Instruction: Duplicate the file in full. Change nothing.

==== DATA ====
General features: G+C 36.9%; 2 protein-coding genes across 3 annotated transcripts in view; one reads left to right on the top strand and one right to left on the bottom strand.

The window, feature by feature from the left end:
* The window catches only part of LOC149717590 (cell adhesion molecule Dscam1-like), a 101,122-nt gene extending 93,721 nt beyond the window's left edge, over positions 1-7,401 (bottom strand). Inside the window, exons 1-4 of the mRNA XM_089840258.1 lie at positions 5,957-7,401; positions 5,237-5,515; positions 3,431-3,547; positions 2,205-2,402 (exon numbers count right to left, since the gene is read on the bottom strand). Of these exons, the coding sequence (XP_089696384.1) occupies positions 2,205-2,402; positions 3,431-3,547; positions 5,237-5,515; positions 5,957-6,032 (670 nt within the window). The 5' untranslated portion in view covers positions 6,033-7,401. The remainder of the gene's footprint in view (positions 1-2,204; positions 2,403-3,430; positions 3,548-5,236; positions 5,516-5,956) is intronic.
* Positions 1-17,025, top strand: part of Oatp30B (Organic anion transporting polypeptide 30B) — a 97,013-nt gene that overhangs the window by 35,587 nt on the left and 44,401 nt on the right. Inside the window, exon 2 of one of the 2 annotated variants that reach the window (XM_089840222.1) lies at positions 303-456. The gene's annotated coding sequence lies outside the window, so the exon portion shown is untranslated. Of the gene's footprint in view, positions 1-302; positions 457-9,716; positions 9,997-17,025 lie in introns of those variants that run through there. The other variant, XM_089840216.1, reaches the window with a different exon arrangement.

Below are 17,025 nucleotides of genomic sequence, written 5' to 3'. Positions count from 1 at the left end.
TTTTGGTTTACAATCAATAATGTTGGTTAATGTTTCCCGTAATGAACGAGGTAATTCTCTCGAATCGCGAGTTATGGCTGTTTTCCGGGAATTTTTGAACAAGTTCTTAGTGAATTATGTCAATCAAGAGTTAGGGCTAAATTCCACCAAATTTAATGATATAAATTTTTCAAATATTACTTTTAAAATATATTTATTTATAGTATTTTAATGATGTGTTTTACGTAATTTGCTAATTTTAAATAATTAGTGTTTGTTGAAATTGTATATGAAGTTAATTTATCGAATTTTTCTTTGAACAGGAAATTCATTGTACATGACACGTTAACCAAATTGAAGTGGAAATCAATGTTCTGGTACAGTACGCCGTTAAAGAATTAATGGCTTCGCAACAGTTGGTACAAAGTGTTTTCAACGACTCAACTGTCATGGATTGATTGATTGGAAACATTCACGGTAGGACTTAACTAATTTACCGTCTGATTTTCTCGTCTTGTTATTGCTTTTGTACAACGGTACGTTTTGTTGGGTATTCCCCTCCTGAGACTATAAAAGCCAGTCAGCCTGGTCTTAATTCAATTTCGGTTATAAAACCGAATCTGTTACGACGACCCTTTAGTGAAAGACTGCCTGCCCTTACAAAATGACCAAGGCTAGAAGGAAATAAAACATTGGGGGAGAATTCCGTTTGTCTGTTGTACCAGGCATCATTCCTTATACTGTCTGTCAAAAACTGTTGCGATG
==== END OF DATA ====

General features: G+C 36.9%; 2 protein-coding genes across 3 annotated transcripts in view; one reads left to right on the top strand and one right to left on the bottom strand.

The window, feature by feature from the left end:
* The window catches only part of LOC149717590 (cell adhesion molecule Dscam1-like), a 101,122-nt gene extending 93,721 nt beyond the window's left edge, over positions 1-7,401 (bottom strand). Inside the window, exons 1-4 of the mRNA XM_089840258.1 lie at positions 5,957-7,401; positions 5,237-5,515; positions 3,431-3,547; positions 2,205-2,402 (exon numbers count right to left, since the gene is read on the bottom strand). Of these exons, the coding sequence (XP_089696384.1) occupies positions 2,205-2,402; positions 3,431-3,547; positions 5,237-5,515; positions 5,957-6,032 (670 nt within the window). The 5' untranslated portion in view covers positions 6,033-7,401. The remainder of the gene's footprint in view (positions 1-2,204; positions 2,403-3,430; positions 3,548-5,236; positions 5,516-5,956) is intronic.
* Positions 1-17,025, top strand: part of Oatp30B (Organic anion transporting polypeptide 30B) — a 97,013-nt gene that overhangs the window by 35,587 nt on the left and 44,401 nt on the right. Inside the window, exon 2 of one of the 2 annotated variants that reach the window (XM_089840222.1) lies at positions 303-456. The gene's annotated coding sequence lies outside the window, so the exon portion shown is untranslated. Of the gene's footprint in view, positions 1-302; positions 457-9,716; positions 9,997-17,025 lie in introns of those variants that run through there. The other variant, XM_089840216.1, reaches the window with a different exon arrangement.

Below are 17,025 nucleotides of genomic sequence, written 5' to 3'. Positions count from 1 at the left end.
TTTTGGTTTACAATCAATAATGTTGGTTAATGTTTCCCGTAATGAACGAGGTAATTCTCTCGAATCGCGAGTTATGGCTGTTTTCCGGGAATTTTTGAACAAGTTCTTAGTGAATTATGTCAATCAAGAGTTAGGGCTAAATTCCACCAAATTTAATGATATAAATTTTTCAAATATTACTTTTAAAATATATTTATTTATAGTATTTTAATGATGTGTTTTACGTAATTTGCTAATTTTAAATAATTAGTGTTTGTTGAAATTGTATATGAAGTTAATTTATCGAATTTTTCTTTGAACAGGAAATTCATTGTACATGACACGTTAACCAAATTGAAGTGGAAATCAATGTTCTGGTACAGTACGCCGTTAAAGAATTAATGGCTTCGCAACAGTTGGTACAAAGTGTTTTCAACGACTCAACTGTCATGGATTGATTGATTGGAAACATTCACGGTAGGACTTAACTAATTTACCGTCTGATTTTCTCGTCTTGTTATTGCTTTTGTACAACGGTACGTTTTGTTGGGTATTCCCCTCCTGAGACTATAAAAGCCAGTCAGCCTGGTCTTAATTCAATTTCGGTTATAAAACCGAATCTGTTACGACGACCCTTTAGTGAAAGACTGCCTGCCCTTACAAAATGACCAAGGCTAGAAGGAAATAAAACATTGGGGGAGAATTCCGTTTGTCTGTTGTACCAGGCATCATTCCTTATACTGTCTGTCAAAAACTGTTGCGATG